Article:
Jenkins got off to a quality start, executing for a drop in par on hole 1 and parking hole 2 inside five feet. From there she rattled off 10 pars over the next 11 holes before stepping up to the downhill hole 14. Her tee shot hugged the left side tree line, sneaking through no less than three small gaps in the foliage before taking a hard right kick off a pin-high tree and just missing the ace.

She seized the momentum to birdie the next hole, then grabbed another on hole 18 to finish out her round.

While Jenkins’ highlights were found off the tee, Fajkus’ were found on the green. Competing in just her third World Championship, the Texas native’s putter got going after a fortunate turn of events on hole 5.

“I was super lucky — almost — to stay in bounds on the third shot,” Fajkus said. “It was definitely exciting, I was pretty sure I was out, so it was kind of a bonus feeling to save a stroke there.”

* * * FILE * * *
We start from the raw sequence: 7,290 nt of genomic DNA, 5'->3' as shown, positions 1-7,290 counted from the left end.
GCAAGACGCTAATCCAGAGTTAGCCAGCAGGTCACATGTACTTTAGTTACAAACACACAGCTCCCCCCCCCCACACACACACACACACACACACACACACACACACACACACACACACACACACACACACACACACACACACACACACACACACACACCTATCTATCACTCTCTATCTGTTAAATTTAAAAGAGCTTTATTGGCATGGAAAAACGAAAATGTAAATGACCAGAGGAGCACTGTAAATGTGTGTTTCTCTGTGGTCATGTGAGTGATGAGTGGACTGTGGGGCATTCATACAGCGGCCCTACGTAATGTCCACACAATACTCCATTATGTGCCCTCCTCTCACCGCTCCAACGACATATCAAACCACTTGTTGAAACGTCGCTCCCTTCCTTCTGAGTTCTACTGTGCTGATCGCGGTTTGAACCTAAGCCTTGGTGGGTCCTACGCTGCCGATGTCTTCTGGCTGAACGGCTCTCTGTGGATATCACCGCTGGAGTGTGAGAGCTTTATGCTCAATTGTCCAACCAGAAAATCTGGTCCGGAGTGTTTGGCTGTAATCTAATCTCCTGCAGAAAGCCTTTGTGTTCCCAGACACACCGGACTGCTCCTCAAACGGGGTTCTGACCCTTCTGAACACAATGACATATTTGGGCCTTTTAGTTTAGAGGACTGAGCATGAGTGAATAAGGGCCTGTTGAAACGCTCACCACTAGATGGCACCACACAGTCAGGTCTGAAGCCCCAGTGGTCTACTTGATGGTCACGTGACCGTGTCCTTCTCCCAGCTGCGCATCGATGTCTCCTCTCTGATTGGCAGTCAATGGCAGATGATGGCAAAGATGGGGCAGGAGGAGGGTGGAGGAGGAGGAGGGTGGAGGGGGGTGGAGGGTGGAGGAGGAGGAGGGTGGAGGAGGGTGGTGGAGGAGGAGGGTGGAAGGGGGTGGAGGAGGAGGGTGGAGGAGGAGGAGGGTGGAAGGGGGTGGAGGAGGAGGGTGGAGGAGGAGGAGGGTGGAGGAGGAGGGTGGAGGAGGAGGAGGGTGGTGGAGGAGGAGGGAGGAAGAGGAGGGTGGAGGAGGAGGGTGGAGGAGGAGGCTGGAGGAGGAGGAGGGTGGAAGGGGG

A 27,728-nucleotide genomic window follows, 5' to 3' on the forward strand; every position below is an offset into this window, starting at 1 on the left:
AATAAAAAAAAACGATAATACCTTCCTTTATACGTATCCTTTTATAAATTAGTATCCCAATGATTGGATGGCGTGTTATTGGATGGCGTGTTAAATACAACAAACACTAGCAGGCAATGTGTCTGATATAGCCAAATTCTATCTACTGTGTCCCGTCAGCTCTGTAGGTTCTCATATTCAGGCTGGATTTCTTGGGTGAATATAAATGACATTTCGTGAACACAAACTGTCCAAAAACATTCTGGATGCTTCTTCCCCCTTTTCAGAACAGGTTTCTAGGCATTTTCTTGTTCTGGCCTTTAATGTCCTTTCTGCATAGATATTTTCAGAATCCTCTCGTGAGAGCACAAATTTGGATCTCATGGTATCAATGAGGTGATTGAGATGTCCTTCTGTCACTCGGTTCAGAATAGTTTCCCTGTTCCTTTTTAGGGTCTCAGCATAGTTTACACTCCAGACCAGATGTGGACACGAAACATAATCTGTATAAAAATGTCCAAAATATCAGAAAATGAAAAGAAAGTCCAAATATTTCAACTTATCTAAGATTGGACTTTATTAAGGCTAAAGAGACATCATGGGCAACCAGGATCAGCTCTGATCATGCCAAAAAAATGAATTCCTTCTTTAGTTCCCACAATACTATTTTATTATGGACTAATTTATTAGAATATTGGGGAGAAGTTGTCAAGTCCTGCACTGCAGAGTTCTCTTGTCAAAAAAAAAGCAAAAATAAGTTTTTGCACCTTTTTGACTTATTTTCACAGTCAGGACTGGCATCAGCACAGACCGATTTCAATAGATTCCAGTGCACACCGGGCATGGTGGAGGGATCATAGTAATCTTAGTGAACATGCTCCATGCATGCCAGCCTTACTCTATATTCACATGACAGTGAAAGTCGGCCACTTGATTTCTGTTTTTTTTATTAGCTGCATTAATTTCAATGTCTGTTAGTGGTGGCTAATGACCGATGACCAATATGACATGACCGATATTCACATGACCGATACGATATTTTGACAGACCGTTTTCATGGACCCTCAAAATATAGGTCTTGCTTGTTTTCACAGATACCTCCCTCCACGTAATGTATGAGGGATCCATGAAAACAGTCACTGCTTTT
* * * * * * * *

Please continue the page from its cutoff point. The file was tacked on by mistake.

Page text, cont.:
After the elation of remaining safe, Fajkus took out her trusty Nova and just barely missed the chains from 80 feet to take an easy par. Her putter stayed hot on hole 6 when she grabbed her first birdie of the day with an uphill jump putt from 40 feet. She then mixed clean drives and solid putts to birdie the next two holes, as well.

Fajkus’ putting stroke picked up again down the stretch. On hole 16 she converted an obstructed 33-footer for birdie, then snagged another birdie on 17 before running into some trouble on the day’s final hole. An errant upshot on the 798-foot par 5 kicked and rolled back off a guardian tree, and she then two-putted to collect a bogey to end the round.